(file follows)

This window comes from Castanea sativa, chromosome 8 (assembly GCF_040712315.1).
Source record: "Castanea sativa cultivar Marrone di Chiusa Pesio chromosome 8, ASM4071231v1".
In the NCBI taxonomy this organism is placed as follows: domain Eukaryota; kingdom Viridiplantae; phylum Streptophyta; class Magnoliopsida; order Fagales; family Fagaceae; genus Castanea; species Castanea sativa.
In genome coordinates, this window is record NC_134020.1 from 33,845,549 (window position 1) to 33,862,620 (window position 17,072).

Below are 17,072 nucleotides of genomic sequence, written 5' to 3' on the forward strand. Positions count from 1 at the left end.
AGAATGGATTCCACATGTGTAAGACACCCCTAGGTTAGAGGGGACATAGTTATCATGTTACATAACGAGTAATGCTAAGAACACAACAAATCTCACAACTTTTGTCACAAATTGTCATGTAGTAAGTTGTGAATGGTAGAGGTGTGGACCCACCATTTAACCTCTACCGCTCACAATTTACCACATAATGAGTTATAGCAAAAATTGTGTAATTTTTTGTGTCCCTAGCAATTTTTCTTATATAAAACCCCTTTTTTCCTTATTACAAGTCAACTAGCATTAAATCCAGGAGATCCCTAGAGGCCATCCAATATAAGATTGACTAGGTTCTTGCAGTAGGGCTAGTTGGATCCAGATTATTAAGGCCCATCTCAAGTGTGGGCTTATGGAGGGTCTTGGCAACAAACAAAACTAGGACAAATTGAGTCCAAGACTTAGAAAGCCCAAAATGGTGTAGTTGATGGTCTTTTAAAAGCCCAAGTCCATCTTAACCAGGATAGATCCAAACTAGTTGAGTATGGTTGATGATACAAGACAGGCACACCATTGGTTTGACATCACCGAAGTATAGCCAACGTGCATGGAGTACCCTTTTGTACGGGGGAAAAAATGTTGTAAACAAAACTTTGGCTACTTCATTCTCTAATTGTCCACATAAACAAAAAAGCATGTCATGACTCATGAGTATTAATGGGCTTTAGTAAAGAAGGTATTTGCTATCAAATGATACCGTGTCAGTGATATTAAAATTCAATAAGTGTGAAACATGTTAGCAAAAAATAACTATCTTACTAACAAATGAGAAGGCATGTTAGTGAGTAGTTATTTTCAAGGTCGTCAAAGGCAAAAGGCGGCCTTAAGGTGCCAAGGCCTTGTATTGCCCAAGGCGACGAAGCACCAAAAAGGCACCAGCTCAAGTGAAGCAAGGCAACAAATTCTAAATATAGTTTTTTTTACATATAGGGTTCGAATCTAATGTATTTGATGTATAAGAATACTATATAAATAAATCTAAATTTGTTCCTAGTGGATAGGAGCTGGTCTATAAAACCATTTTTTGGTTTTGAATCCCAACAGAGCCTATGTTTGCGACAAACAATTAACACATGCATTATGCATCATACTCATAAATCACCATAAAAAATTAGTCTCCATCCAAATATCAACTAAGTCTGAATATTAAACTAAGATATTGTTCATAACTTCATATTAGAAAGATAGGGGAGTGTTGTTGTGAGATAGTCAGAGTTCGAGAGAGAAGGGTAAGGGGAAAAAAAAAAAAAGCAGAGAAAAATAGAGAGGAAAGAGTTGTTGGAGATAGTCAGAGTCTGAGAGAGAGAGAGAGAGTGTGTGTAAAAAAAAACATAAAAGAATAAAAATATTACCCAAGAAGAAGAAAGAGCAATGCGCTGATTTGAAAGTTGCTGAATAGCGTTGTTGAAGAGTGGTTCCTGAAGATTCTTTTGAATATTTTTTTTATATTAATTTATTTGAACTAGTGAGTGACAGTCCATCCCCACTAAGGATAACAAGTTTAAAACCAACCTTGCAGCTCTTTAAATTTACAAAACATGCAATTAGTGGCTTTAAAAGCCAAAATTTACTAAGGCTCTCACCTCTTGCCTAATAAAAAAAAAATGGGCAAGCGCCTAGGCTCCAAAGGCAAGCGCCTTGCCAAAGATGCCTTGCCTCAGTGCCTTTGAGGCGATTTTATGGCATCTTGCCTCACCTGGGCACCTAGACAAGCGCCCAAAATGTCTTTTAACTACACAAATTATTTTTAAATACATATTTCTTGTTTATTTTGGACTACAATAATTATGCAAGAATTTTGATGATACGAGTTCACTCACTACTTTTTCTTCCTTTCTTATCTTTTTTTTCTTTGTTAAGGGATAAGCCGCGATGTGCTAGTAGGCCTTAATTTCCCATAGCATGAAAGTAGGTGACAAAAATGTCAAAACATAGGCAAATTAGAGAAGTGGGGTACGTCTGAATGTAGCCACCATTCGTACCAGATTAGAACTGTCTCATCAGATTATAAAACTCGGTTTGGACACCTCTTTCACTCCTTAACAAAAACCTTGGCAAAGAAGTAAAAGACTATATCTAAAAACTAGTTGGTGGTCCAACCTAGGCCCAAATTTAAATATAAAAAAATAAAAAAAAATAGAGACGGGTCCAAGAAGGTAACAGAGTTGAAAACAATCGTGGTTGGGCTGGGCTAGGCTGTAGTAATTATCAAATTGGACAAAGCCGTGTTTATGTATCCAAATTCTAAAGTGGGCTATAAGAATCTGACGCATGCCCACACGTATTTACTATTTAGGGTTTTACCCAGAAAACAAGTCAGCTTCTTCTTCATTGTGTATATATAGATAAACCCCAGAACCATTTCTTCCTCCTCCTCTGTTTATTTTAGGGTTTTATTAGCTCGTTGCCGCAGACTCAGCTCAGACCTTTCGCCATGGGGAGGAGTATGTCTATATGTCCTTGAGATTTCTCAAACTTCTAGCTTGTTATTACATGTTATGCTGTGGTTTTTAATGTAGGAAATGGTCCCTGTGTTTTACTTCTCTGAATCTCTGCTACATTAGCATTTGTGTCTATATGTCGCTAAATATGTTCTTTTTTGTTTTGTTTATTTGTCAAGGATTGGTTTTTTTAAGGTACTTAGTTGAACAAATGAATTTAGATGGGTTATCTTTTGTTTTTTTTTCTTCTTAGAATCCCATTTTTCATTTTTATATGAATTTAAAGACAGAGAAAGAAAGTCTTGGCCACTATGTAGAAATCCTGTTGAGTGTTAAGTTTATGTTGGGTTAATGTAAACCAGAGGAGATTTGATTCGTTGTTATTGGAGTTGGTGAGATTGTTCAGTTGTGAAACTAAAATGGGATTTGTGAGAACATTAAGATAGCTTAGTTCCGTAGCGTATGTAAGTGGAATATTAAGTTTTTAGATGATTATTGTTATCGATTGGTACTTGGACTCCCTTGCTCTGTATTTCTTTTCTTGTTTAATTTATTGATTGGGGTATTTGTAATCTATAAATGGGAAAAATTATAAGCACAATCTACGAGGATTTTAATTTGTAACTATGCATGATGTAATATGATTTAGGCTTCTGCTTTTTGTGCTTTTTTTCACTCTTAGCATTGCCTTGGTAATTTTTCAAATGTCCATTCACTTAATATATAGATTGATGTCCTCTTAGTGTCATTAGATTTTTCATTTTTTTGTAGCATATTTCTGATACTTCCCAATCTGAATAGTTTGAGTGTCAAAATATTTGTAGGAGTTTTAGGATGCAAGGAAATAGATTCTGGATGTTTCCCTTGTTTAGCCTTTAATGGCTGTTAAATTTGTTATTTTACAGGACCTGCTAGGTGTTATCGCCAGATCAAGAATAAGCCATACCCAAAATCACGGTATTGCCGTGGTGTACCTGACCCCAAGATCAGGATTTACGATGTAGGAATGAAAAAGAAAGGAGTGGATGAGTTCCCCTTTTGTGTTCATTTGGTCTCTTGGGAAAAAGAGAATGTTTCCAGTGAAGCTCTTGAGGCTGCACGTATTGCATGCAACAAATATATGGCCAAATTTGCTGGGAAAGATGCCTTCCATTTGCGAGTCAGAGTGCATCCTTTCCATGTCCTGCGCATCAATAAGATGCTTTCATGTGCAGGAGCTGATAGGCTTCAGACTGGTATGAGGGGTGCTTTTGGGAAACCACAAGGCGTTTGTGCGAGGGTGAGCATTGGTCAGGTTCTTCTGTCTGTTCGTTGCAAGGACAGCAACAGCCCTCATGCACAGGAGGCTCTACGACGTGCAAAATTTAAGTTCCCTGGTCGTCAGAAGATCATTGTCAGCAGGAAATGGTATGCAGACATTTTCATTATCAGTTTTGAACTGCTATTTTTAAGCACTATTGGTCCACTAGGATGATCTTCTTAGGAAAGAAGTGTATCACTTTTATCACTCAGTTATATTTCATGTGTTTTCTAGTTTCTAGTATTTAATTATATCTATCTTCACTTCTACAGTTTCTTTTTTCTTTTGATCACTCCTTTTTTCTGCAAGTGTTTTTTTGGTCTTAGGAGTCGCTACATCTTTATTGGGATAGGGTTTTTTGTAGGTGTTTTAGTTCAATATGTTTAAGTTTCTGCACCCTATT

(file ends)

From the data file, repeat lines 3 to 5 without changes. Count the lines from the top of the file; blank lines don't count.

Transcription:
In the NCBI taxonomy this organism is placed as follows: domain Eukaryota; kingdom Viridiplantae; phylum Streptophyta; class Magnoliopsida; order Fagales; family Fagaceae; genus Castanea; species Castanea sativa.
In genome coordinates, this window is record NC_134020.1 from 33,845,549 (window position 1) to 33,862,620 (window position 17,072).

Below are 17,072 nucleotides of genomic sequence, written 5' to 3' on the forward strand. Positions count from 1 at the left end.